Look beyond summer blockbusters for homegrown heroes

I’ve had a busy summer so far.

Jamie Foxx, Channing Tatum and I figured out a way to prevent world nuclear annihilation, although the White House and D.C. in general didn’t fare too well.

Johnny Depp, Armie Hammer and I tried to eliminate crime and robber barons from the Old West. We did pretty well, although as I think you know, our efforts to stamp out corporate greed in America really only slowed things down a bit.

Spock, Kirk and I also traveled somewhere light-years away to prevent Earth from being destroyed. That was pretty fun, too.

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Superman and I haven’t gotten together yet, although I feel as if I already know the guy and his story. And I haven’t seen any of those touch-feely foreign language films yet. Maybe next month.

What have I learned from my summer adventures? Well, I know they’re only movies, but I was struck by the fact that the heroes weren’t getting shot and stabbed for the love of country, although there was a lot of flag-waving during the action scenes. They weren’t putting their lives on the line because it was their “job” or because their boss told them to get in there and do it or because their shift hadn’t yet ended.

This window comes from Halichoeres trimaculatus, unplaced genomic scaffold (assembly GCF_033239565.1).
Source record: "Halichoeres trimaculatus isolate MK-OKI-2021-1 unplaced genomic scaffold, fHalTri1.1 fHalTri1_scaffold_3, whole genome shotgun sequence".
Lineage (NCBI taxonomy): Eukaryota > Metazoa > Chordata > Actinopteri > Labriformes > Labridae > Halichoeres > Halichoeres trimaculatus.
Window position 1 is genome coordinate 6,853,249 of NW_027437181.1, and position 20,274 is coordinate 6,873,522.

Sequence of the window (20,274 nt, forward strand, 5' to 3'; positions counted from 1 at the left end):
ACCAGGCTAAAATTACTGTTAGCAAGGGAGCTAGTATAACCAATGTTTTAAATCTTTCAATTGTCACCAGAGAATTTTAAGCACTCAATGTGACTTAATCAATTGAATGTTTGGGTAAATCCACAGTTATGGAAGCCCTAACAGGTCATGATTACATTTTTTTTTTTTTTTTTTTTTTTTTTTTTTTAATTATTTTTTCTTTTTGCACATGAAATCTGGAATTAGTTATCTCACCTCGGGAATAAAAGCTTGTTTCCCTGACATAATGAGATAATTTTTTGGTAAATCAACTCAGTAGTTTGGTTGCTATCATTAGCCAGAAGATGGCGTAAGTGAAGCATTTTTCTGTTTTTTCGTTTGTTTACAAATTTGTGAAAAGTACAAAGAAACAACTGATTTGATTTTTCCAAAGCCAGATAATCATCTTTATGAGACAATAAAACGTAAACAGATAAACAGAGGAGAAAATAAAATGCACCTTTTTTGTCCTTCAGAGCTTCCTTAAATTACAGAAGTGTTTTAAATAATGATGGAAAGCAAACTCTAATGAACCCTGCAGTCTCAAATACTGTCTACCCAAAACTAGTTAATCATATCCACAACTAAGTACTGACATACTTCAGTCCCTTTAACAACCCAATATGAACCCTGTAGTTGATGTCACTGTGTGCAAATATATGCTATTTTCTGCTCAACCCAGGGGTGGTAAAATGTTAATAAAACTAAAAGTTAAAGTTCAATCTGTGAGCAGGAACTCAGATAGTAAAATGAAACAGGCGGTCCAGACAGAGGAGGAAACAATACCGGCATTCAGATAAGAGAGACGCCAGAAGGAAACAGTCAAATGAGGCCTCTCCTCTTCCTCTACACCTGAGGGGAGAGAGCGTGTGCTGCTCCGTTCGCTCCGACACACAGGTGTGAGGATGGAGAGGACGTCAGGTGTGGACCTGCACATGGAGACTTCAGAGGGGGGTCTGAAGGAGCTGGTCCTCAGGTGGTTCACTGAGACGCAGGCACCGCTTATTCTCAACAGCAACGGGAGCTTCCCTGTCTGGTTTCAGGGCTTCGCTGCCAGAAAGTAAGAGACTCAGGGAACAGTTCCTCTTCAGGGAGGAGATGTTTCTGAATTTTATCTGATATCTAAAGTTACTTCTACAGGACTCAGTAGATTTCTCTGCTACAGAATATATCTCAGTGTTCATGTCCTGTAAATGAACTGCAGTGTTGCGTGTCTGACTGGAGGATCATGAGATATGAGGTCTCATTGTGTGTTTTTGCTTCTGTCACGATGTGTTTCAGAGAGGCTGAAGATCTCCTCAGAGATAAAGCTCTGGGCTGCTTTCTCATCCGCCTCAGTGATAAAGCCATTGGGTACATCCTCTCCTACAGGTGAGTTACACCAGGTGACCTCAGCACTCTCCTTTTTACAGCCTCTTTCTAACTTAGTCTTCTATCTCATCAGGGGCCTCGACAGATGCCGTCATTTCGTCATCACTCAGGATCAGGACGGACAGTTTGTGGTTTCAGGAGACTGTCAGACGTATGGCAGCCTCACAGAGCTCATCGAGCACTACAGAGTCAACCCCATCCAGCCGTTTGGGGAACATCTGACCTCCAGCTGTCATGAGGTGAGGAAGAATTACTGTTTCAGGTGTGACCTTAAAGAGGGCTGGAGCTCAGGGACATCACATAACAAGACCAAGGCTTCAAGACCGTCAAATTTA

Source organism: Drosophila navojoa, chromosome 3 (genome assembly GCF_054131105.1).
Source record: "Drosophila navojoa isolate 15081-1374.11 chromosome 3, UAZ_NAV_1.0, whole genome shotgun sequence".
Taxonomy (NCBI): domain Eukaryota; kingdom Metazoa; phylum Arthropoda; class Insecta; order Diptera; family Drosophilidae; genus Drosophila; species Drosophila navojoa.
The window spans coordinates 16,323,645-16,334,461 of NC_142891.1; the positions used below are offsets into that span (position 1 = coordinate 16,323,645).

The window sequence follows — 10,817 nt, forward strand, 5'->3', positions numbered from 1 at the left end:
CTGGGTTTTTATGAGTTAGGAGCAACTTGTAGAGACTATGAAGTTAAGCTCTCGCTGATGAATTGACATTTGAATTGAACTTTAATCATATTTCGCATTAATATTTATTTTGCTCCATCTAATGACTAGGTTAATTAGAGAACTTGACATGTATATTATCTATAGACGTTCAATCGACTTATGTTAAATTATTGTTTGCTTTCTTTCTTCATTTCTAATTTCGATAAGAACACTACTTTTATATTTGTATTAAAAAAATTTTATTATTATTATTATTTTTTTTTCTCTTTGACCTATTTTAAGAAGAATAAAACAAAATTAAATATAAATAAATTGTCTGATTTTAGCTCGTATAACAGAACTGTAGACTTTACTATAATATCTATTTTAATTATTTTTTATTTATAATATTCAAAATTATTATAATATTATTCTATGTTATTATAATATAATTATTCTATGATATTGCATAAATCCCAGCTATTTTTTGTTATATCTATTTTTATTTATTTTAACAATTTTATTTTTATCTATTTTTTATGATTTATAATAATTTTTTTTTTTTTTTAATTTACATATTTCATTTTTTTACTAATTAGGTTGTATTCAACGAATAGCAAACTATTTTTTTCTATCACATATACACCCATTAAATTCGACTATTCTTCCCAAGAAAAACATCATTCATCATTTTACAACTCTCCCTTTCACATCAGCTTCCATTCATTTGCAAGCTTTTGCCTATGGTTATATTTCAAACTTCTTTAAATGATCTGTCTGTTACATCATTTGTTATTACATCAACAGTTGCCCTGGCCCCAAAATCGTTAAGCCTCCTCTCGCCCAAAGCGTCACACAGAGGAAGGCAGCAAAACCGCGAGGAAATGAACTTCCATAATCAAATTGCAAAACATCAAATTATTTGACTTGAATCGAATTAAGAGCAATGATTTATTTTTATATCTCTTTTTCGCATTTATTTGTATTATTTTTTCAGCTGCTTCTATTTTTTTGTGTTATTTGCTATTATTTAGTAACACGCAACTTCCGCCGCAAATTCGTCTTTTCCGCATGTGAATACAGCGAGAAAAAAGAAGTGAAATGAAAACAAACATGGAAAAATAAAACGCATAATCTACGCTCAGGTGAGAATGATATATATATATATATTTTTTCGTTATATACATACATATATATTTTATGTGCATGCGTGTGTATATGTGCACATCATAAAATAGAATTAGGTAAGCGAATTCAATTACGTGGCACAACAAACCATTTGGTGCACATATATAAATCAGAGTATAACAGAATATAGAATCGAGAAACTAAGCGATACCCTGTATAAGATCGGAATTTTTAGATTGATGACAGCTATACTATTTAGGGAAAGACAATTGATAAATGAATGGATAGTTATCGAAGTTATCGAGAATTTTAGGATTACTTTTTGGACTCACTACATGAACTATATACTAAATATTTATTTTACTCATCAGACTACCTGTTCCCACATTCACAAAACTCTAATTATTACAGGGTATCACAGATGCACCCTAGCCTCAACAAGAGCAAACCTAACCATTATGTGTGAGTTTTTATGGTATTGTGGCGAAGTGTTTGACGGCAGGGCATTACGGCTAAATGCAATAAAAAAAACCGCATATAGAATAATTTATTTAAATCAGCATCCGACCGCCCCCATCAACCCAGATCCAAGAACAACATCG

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No, a sense of civic duty or corporate responsibility wasn’t the driving force behind their super-human efforts. Instead, they were motivated by something more personal.

Channing Tatum wanted to rescue his daughter from criminals, and he wanted to redeem her view of him as a father.

Armie Hammer wanted to avenge the death of his brother and rescue his brother’s wife and son, while Johnny Depp was motivated by a mistake he made as a child that he needed to rectify.

The Star Trek guys had all messed up in the past, and they were motivated to show everyone they really could do the right thing at the right time.

You could argue they performed their crazy feats of heroism because they believed in the greater good, or they felt as if they owed their neighbor a better life, or they simply were willing to risk their lives so the rest of us could live in peace and freedom.

And you wouldn’t be all wrong. But every hero (real and celluloid) has a back story, as they say in the movies, and every back story begins with some driving personal motivation or ambition, the need to impress someone or prove something to someone else.

The good news is that the movies aren’t the only places for back stories or heroism or honor.

We write about neighborhood heroes breaking free of the daily grind here in our magazine and every day in our online daily news update at advocatemag.com. We can see them all around us every day, if we just pay attention.

And if we look really hard, even without 3D glasses, we can even see a little bit of heroism in ourselves every once in awhile.

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